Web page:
The move would create two voting classes for GM shareholders and eliminate a dividend for its common stock.

General Motors has rejected an investor petition calling for a significant change to the company's stock structure.

Hedge fund Greenlight Capital, managed by billionaire David Einhorn, apparently wants the company to split its stock into two different classes. One would keep a traditional dividend, while the other would lack a fixed dividend but receive GM's earnings in excess of dividends distributed to common shares.

Greenlight believes the dividend shares would have no negative impact on GM's credit rating and would unlock $12 billion to $36 billion in equity value, with little to no risk.

"After careful due diligence, including consultation with the rating agencies and independent analysis from three top-tier investment banks, the Board and management are confident that eliminating the dividend on the existing GM common stock and distributing the proposed new 'dividend security' creates an unacceptable level of risk and would not serve the best interests of GM shareholders," the automaker said in a statement.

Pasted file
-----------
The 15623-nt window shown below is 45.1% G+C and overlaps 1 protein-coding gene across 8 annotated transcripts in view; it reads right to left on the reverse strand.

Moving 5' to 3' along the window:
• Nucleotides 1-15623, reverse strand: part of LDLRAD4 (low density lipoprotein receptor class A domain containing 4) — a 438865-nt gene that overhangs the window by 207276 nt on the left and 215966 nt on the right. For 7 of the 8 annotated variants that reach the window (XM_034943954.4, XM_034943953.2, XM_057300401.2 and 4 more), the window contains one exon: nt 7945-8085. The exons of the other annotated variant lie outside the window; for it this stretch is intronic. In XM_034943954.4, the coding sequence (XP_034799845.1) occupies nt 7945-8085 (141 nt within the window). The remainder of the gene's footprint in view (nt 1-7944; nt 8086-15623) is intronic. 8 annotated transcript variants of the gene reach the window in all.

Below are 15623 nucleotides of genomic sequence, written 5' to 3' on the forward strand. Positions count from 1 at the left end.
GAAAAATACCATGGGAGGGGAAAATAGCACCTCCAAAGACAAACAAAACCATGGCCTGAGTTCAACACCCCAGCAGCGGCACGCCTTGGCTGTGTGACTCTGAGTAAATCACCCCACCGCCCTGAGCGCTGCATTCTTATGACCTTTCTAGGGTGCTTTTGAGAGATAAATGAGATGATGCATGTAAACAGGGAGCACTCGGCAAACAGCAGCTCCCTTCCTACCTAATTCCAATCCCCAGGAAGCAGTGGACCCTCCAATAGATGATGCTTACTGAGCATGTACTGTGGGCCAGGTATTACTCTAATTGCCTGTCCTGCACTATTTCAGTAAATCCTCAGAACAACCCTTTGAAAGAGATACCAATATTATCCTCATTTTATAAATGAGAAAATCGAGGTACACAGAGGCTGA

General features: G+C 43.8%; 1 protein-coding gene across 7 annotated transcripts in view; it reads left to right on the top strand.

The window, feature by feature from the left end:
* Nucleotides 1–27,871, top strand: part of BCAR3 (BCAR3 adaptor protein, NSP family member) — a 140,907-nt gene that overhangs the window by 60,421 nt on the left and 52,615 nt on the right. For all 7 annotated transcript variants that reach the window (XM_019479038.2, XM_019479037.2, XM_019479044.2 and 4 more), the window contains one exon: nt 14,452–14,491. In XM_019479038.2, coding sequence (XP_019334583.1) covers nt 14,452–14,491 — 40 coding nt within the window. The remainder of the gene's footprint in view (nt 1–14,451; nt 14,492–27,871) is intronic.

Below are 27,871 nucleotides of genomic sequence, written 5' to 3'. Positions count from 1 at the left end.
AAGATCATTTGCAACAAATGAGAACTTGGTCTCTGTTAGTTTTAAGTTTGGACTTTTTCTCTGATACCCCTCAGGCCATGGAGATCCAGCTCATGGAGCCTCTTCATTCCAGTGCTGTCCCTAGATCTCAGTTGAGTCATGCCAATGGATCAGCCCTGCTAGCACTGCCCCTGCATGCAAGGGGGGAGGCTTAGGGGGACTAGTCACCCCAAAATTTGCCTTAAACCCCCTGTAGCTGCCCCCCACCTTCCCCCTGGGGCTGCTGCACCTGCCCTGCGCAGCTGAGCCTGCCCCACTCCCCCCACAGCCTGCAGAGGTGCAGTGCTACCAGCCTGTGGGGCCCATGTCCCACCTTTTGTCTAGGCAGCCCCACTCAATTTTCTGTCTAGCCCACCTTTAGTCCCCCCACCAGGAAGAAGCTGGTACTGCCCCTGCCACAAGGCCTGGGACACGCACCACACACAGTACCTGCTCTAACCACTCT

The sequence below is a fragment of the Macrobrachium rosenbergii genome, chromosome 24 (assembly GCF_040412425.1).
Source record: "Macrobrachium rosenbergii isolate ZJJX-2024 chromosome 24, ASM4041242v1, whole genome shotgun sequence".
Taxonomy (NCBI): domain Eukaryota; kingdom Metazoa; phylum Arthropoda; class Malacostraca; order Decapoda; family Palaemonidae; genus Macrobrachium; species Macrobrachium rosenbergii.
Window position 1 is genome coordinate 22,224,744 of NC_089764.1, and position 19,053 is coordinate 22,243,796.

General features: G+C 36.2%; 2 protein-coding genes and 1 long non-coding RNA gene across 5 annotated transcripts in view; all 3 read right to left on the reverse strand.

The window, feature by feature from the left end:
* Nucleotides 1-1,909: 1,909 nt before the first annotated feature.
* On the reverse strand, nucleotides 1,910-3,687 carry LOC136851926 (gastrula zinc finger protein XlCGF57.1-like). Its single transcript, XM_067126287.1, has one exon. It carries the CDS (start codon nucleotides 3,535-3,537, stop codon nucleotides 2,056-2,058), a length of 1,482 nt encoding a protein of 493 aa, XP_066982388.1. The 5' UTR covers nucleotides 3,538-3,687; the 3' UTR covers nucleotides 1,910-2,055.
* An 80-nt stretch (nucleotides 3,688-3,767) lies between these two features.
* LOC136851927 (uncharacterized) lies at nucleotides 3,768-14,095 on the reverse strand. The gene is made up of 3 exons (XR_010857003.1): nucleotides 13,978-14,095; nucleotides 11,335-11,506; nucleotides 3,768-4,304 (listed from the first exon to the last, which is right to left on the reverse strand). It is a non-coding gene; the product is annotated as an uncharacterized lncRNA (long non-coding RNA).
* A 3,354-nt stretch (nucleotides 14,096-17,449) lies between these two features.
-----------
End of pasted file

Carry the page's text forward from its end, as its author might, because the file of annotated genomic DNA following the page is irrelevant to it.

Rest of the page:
The company warns that such a move could result in a lower credit rating, potentially having a $1 billion negative impact on GM Financial and put $1 billion in profit at risk.

"Elimination of the dividend on GM's existing common stock would likely lead to selling pressure by a significant universe of institutional owners and cause concern and confusion among retail holders, resulting in downward pressure on its share price," the statement added.

Greenlight, which holds nearly one percent of GM shares, has also nominated four candidates for the company's board od directors. In light of the structural disagreement, GM's current board has "unanimously determined not to recommend any of Greenlight's nominees for election."